What Mansfield says she will miss the most is the infectious enthusiasm Ehrhart brought to field research. A member of the last generation of true naturalists, Ehrhart could easily point out different species from a boat and name all types of facts about them.
“He made it really fun,” Mansfield says. “He clearly enjoyed doing everything out there (in the field). I’m going to really miss introducing him to the lab and the interns. That is what hit me the hardest.”
Ehrhart’s global reputation grew as he uncovered just how dire the situation was for green turtles. Small changes made a big difference, like his education efforts that led Brevard County officials to establish Florida’s first county ordinances to limit beach lighting during nesting season. He spoke to anyone who would listen, including Lavar Burton on Reading Rainbow.
Ever humble, though, Ehrhart was an “approachable and curious person,” who always took the time to listen and learn from everyone, Seney says.
The only time he was not approachable was when he was chowing down on “weird snacks, like Vienna sausages,” Seney says with a laugh.
Even after Ehrhart left the classroom he remained an active figure in the MTRG for many more years. He remained in close contact with his former students and loved to track their successes.
“He would get this twinkle in his eye any time students came up,” says Pegasus Professor Linda Walters. “They were a very big part of what he considered his success story.”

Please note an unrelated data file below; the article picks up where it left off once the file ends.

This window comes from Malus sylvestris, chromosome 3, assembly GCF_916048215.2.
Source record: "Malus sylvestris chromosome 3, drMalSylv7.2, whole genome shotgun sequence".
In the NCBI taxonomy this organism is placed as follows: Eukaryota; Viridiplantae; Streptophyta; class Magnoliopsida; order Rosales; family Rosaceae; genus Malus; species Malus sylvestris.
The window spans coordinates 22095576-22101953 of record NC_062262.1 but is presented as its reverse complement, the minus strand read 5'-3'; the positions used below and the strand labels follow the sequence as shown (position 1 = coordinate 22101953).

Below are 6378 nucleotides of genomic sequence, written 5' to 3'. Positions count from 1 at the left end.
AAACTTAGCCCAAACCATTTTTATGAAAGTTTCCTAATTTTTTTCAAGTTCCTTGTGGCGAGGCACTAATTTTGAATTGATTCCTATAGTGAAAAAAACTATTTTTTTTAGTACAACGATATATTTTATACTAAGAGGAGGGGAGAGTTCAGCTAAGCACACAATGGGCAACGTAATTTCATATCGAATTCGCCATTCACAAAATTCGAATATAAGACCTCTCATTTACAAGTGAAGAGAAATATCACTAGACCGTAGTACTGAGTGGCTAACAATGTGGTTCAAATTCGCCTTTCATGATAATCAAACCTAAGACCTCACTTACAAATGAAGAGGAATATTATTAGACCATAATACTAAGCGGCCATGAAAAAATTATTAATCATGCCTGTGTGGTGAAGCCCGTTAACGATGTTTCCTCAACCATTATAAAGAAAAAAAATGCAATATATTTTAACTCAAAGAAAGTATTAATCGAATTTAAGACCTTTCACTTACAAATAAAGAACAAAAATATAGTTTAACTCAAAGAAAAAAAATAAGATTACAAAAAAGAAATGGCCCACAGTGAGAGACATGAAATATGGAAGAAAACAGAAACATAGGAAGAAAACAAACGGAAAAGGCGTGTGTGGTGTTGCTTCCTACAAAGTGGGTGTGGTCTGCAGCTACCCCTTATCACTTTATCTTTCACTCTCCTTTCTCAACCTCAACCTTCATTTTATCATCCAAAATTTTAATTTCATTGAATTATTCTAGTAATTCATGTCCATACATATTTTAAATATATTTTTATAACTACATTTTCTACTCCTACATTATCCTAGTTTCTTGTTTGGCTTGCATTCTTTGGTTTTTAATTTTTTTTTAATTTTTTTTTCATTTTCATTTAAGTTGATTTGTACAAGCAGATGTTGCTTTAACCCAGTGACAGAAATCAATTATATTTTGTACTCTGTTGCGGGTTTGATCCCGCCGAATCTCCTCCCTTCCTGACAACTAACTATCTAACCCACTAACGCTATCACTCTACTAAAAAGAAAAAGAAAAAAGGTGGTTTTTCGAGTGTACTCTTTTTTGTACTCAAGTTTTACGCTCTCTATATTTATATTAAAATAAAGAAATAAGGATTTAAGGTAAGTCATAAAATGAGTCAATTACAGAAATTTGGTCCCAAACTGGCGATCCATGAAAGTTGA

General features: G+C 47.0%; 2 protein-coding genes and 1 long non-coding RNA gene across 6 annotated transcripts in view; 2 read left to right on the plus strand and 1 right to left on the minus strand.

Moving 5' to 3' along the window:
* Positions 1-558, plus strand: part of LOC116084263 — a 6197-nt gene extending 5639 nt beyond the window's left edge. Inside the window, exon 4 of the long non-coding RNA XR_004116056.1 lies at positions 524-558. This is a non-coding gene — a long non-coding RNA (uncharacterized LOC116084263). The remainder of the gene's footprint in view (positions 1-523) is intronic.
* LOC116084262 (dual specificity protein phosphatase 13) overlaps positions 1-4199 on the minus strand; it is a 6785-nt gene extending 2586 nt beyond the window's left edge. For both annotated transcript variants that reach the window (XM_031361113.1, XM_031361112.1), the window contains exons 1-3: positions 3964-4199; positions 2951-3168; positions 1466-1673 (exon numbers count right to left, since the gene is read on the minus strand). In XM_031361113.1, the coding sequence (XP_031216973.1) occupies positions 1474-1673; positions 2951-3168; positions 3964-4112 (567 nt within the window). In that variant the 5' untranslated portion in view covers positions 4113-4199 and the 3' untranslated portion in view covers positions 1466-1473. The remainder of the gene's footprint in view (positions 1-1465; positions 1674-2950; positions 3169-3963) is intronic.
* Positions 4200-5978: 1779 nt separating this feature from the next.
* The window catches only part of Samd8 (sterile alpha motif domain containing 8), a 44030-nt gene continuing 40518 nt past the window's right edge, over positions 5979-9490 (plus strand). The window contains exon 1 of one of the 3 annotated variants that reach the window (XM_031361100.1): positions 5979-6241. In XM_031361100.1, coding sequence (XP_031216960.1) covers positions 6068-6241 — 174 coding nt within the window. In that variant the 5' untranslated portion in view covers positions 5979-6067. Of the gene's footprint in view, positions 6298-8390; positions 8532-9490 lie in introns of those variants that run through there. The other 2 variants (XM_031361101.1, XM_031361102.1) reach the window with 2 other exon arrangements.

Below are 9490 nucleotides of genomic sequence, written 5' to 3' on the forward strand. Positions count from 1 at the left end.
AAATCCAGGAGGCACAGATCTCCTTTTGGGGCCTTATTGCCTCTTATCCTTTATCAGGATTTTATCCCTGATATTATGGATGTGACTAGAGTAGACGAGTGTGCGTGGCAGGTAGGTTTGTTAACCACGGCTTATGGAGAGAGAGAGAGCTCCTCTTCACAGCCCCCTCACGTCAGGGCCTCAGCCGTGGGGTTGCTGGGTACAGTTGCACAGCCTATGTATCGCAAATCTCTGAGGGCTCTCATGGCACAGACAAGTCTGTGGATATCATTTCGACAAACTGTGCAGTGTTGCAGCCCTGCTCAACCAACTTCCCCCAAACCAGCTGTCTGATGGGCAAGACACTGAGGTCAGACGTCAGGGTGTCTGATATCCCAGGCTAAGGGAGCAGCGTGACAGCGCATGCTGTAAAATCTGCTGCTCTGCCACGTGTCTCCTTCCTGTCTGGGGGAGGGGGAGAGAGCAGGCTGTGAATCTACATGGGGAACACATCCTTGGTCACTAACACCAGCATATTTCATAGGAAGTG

Walters was not only a fellow biologist, but a close neighbor in Oviedo, Florida, who kept Ehrhart company when the pandemic forced everyone into social distancing. Walters notes that being a biologist was not just Ehrhart’s credentials, but part of his character. Years after he hung up his lab coat Ehrhart would cycle around his neighborhood for hours and study the wildlife. That night around the backyard fire ring he would report back on the otter and shore bird activity for the day, Walters recalls.
At the same time, Ehrhart was one of the few people, Walters says, who would be genuinely interested in hearing her stories about bobcats, turkeys and all sorts of other animals visiting restored oyster reefs.
“People uniformly loved Llew,” Walters says. “He was a gentleman and a scholar.”
Pegasus Professor Graham Worthy shares a marine biology background with Ehrhart, but he didn’t have much one-on-one time with him. What he does know without a doubt is that Ehrhart “set the foundation for sea turtle research on a global scale.”
Most faculty with full-time labs establish a lineage of successful students; cocktail discussions at conferences revolve around who studied under whom. From that perspective, Ehrhart is an academic grandfather several times over for an impressive list of graduates who hold high-ranking positions on the national and state level. Perhaps more importantly, many of those graduates have developed their own sea turtle conservation initiatives.
“We talk about family trees in science, and in that context Llew was the seedling that started this whole thing,” Worthy says. “It’s grown into a very large and encompassing tree, and all these students that came through in the early years can trace their roots back to Llew.”